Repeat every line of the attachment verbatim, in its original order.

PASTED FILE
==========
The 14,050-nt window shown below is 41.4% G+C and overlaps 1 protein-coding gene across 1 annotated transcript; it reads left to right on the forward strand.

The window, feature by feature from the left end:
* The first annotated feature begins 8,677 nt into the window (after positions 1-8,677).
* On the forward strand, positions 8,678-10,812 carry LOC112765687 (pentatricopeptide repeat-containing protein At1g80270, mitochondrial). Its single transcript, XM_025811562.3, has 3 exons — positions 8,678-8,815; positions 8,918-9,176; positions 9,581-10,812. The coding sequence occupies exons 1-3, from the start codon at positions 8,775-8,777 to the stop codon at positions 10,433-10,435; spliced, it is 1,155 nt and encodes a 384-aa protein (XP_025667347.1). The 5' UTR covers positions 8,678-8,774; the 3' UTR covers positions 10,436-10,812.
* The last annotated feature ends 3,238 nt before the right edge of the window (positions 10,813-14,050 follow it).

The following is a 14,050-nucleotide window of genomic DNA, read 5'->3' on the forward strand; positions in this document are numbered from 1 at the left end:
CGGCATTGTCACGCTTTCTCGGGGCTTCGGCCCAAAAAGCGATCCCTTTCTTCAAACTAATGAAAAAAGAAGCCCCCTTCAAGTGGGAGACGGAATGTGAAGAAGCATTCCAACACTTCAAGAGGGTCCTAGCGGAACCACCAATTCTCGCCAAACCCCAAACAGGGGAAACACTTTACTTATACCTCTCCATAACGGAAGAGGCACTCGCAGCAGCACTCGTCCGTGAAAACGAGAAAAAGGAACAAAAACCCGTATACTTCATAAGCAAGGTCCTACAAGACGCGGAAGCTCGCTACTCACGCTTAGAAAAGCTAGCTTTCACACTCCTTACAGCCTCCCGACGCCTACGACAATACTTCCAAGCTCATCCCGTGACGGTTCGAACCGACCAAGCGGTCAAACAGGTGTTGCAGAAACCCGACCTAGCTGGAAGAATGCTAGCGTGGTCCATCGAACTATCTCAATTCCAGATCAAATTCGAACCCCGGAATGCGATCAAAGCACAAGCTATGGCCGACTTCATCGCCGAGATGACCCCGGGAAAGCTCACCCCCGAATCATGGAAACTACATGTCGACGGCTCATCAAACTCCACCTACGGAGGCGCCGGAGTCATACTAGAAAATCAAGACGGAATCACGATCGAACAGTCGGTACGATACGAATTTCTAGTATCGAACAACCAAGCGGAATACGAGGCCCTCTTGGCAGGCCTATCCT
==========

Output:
The 14,050-nt window shown below is 41.4% G+C and overlaps 1 protein-coding gene across 1 annotated transcript; it reads left to right on the forward strand.

The window, feature by feature from the left end:
* The first annotated feature begins 8,677 nt into the window (after positions 1-8,677).
* On the forward strand, positions 8,678-10,812 carry LOC112765687 (pentatricopeptide repeat-containing protein At1g80270, mitochondrial). Its single transcript, XM_025811562.3, has 3 exons — positions 8,678-8,815; positions 8,918-9,176; positions 9,581-10,812. The coding sequence occupies exons 1-3, from the start codon at positions 8,775-8,777 to the stop codon at positions 10,433-10,435; spliced, it is 1,155 nt and encodes a 384-aa protein (XP_025667347.1). The 5' UTR covers positions 8,678-8,774; the 3' UTR covers positions 10,436-10,812.
* The last annotated feature ends 3,238 nt before the right edge of the window (positions 10,813-14,050 follow it).

The following is a 14,050-nucleotide window of genomic DNA, read 5'->3' on the forward strand; positions in this document are numbered from 1 at the left end:
CGGCATTGTCACGCTTTCTCGGGGCTTCGGCCCAAAAAGCGATCCCTTTCTTCAAACTAATGAAAAAAGAAGCCCCCTTCAAGTGGGAGACGGAATGTGAAGAAGCATTCCAACACTTCAAGAGGGTCCTAGCGGAACCACCAATTCTCGCCAAACCCCAAACAGGGGAAACACTTTACTTATACCTCTCCATAACGGAAGAGGCACTCGCAGCAGCACTCGTCCGTGAAAACGAGAAAAAGGAACAAAAACCCGTATACTTCATAAGCAAGGTCCTACAAGACGCGGAAGCTCGCTACTCACGCTTAGAAAAGCTAGCTTTCACACTCCTTACAGCCTCCCGACGCCTACGACAATACTTCCAAGCTCATCCCGTGACGGTTCGAACCGACCAAGCGGTCAAACAGGTGTTGCAGAAACCCGACCTAGCTGGAAGAATGCTAGCGTGGTCCATCGAACTATCTCAATTCCAGATCAAATTCGAACCCCGGAATGCGATCAAAGCACAAGCTATGGCCGACTTCATCGCCGAGATGACCCCGGGAAAGCTCACCCCCGAATCATGGAAACTACATGTCGACGGCTCATCAAACTCCACCTACGGAGGCGCCGGAGTCATACTAGAAAATCAAGACGGAATCACGATCGAACAGTCGGTACGATACGAATTTCTAGTATCGAACAACCAAGCGGAATACGAGGCCCTCTTGGCAGGCCTATCCT